How does Cambridge University decide who to promote to one of the tiny number of esteemed personal professorships each year? Judging by a transcript of a taped formal feedback session given to a now-notorious failed candidate, history lecturer Gill Evans, the process would appear to be very ad hoc.
Candidates are given a mark out of four on each of seven criteria, including the quality of a candidate's publications, "intellectual leadership" and contribution to the advancement of knowledge. In Dr Evans's feedback session, with committee member Peter Burke, it was established that: n The promotions committee was unable to distinguish clearly between two of the assessment criteria. Dr Evans was given the highest possible grade for her "contribution to the advancement of knowledge", but was given the second-highest grade for the "originality of her research". She said the criteria were impossible to distinguish and asked for the definition the committee had used. Professor Burke said: "I sympathiseI because if I had been asked to draw up these criteria, I would have made some of the same points you're making." The committee gave out grades without "formal definitions" of the criteria.
* Other criteria were defined by the committee more rigidly, but the definitions were not communicated to candidates or referees. The rating for "intellectual leadership" was based in part on the number of conferences the candidate had organised. No evidence to quantify such initiatives was solicited or obtained.
* Every candidate in the history faculty was automatically given top marks for teaching quality, without evaluation. "I sympathise with your criticism of (that) system," Professor Burke told Dr Evans, but "this is the system within which we are required to operate."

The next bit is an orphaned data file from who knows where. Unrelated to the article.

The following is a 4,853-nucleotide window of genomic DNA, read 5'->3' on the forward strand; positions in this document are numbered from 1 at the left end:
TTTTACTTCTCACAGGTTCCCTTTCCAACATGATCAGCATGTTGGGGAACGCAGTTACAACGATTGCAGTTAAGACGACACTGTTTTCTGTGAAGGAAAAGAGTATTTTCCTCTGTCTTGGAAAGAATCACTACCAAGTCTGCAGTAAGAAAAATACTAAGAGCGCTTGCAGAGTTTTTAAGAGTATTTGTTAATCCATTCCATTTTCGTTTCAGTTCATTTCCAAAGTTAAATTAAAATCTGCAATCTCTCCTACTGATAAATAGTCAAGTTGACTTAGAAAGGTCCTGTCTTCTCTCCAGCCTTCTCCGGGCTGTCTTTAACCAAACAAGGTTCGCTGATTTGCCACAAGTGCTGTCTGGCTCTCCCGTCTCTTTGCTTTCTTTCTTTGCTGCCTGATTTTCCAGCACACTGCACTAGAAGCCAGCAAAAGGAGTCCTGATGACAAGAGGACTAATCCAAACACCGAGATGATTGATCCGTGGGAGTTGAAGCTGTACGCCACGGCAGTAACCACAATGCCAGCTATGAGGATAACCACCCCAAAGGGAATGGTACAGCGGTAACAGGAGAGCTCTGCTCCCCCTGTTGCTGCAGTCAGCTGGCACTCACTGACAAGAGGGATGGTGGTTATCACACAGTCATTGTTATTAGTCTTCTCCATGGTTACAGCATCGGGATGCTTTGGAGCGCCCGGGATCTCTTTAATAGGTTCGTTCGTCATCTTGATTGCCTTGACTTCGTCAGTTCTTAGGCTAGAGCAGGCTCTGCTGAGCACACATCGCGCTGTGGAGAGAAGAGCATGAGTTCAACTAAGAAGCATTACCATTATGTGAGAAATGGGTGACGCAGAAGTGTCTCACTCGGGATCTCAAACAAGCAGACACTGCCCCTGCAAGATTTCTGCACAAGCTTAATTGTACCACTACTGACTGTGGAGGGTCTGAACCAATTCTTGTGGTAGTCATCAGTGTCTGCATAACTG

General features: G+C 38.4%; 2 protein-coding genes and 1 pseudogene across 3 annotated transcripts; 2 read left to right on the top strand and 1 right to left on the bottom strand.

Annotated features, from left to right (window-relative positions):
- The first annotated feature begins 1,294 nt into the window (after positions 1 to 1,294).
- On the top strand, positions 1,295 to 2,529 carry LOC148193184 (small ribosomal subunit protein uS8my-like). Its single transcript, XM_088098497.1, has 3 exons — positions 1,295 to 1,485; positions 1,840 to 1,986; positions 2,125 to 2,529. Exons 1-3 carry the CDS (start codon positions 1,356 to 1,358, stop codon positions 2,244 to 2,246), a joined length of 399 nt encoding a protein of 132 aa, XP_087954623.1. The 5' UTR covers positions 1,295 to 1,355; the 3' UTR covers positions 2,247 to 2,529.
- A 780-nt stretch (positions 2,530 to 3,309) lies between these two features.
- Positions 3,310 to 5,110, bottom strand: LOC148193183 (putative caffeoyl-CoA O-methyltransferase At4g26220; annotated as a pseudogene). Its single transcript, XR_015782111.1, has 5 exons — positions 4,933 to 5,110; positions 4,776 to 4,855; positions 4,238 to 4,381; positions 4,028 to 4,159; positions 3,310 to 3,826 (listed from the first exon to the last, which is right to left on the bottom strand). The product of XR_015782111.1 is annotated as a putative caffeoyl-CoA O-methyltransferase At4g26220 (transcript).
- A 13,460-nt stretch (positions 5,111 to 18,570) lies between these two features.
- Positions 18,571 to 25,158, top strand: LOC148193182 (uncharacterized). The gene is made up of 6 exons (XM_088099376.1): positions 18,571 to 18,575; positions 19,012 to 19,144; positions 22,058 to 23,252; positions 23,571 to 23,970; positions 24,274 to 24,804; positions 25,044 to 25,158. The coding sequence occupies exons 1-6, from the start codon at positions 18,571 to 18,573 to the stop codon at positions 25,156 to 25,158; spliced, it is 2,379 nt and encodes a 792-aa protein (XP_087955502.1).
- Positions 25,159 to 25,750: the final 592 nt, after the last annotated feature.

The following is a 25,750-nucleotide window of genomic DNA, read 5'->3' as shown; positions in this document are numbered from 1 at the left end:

* Cambridge's rules require promotions committees to take into account all documentation supplied by the candidate. But Professor Burke said he had been instructed to "foreground" the referees' reports with less emphasis on CVs and personal statements.
* When asked about his grasp of the procedure and questioned about a procedural change apparently outside the rules, Professor Burke said: "I received no written instructions. As a newcomer to the committee, I was told this was the procedure." Professor Burke had served on a previous year's history promotion committee, but had been brought late onto the committee this year, to hear Dr Evans's case. Later, when asked about one of the committee's decisions, he said he "imagined" it was procedure. When pressed, he said he did not know where that supposed procedure appeared in the rule book.
* Committee members were not required to justify their decisions. "How can I possibly know what other members of the committee were thinking and on what basis they arrived at the different statements they made in the committee meeting?" asked Professor Burke.
* Under the university's rules on natural justice, the history faculty promotions committee should not have heard Dr Evans's case, it emerged during feedback. Dr Evans had objected to the history faculty dealing with her application on the grounds that the hearing would not be fair, as she had been involved in several grievances and legal actions regarding promotions procedures. Christopher Bayly, chair of the faculty promotions committee, accepted that it could not consider her case and he expected that a specially constituted body would take over her case. But Cambridge's acting secretary-general vetoed the rule book and insisted that the committee consider her case. The committee had to recruit five extra members to make it quorate because so many declared an interest in the case.
Cambridge's registrary, Timothy Mead, said this week: "I cannot comment (because) the details of an individual's application are confidential; and this year's process has not been completed and our procedures provide opportunities for the applicant to appeal."